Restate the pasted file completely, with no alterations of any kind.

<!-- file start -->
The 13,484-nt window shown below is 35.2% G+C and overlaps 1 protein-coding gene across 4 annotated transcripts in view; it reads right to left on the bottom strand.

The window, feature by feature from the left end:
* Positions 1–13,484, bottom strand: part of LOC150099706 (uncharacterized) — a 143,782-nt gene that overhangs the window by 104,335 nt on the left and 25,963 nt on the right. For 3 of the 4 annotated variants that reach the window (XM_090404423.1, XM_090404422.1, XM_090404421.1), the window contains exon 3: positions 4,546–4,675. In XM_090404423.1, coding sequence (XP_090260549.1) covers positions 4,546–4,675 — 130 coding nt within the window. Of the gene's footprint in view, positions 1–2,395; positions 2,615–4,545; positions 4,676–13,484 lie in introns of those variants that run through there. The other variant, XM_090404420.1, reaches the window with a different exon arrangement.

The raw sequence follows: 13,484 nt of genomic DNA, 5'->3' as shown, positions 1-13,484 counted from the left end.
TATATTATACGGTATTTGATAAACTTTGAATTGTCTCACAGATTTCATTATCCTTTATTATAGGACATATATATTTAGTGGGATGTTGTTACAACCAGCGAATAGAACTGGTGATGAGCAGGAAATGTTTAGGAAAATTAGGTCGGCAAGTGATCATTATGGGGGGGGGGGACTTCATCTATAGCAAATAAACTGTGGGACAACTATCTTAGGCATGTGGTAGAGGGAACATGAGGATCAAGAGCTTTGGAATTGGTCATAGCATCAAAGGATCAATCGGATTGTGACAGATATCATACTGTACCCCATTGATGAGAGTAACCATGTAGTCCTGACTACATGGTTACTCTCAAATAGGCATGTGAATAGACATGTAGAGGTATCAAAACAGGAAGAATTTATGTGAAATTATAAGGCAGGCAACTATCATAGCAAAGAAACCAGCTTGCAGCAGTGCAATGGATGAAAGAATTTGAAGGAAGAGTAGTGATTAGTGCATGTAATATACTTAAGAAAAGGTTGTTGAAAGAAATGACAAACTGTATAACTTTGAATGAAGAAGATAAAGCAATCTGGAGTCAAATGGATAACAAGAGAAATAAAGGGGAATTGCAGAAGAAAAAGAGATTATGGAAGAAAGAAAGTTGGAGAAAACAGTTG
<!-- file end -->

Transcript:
The 13,484-nt window shown below is 35.2% G+C and overlaps 1 protein-coding gene across 4 annotated transcripts in view; it reads right to left on the bottom strand.

The window, feature by feature from the left end:
* Positions 1–13,484, bottom strand: part of LOC150099706 (uncharacterized) — a 143,782-nt gene that overhangs the window by 104,335 nt on the left and 25,963 nt on the right. For 3 of the 4 annotated variants that reach the window (XM_090404423.1, XM_090404422.1, XM_090404421.1), the window contains exon 3: positions 4,546–4,675. In XM_090404423.1, coding sequence (XP_090260549.1) covers positions 4,546–4,675 — 130 coding nt within the window. Of the gene's footprint in view, positions 1–2,395; positions 2,615–4,545; positions 4,676–13,484 lie in introns of those variants that run through there. The other variant, XM_090404420.1, reaches the window with a different exon arrangement.

The raw sequence follows: 13,484 nt of genomic DNA, 5'->3' as shown, positions 1-13,484 counted from the left end.
TATATTATACGGTATTTGATAAACTTTGAATTGTCTCACAGATTTCATTATCCTTTATTATAGGACATATATATTTAGTGGGATGTTGTTACAACCAGCGAATAGAACTGGTGATGAGCAGGAAATGTTTAGGAAAATTAGGTCGGCAAGTGATCATTATGGGGGGGGGGGACTTCATCTATAGCAAATAAACTGTGGGACAACTATCTTAGGCATGTGGTAGAGGGAACATGAGGATCAAGAGCTTTGGAATTGGTCATAGCATCAAAGGATCAATCGGATTGTGACAGATATCATACTGTACCCCATTGATGAGAGTAACCATGTAGTCCTGACTACATGGTTACTCTCAAATAGGCATGTGAATAGACATGTAGAGGTATCAAAACAGGAAGAATTTATGTGAAATTATAAGGCAGGCAACTATCATAGCAAAGAAACCAGCTTGCAGCAGTGCAATGGATGAAAGAATTTGAAGGAAGAGTAGTGATTAGTGCATGTAATATACTTAAGAAAAGGTTGTTGAAAGAAATGACAAACTGTATAACTTTGAATGAAGAAGATAAAGCAATCTGGAGTCAAATGGATAACAAGAGAAATAAAGGGGAATTGCAGAAGAAAAAGAGATTATGGAAGAAAGAAAGTTGGAGAAAACAGTTG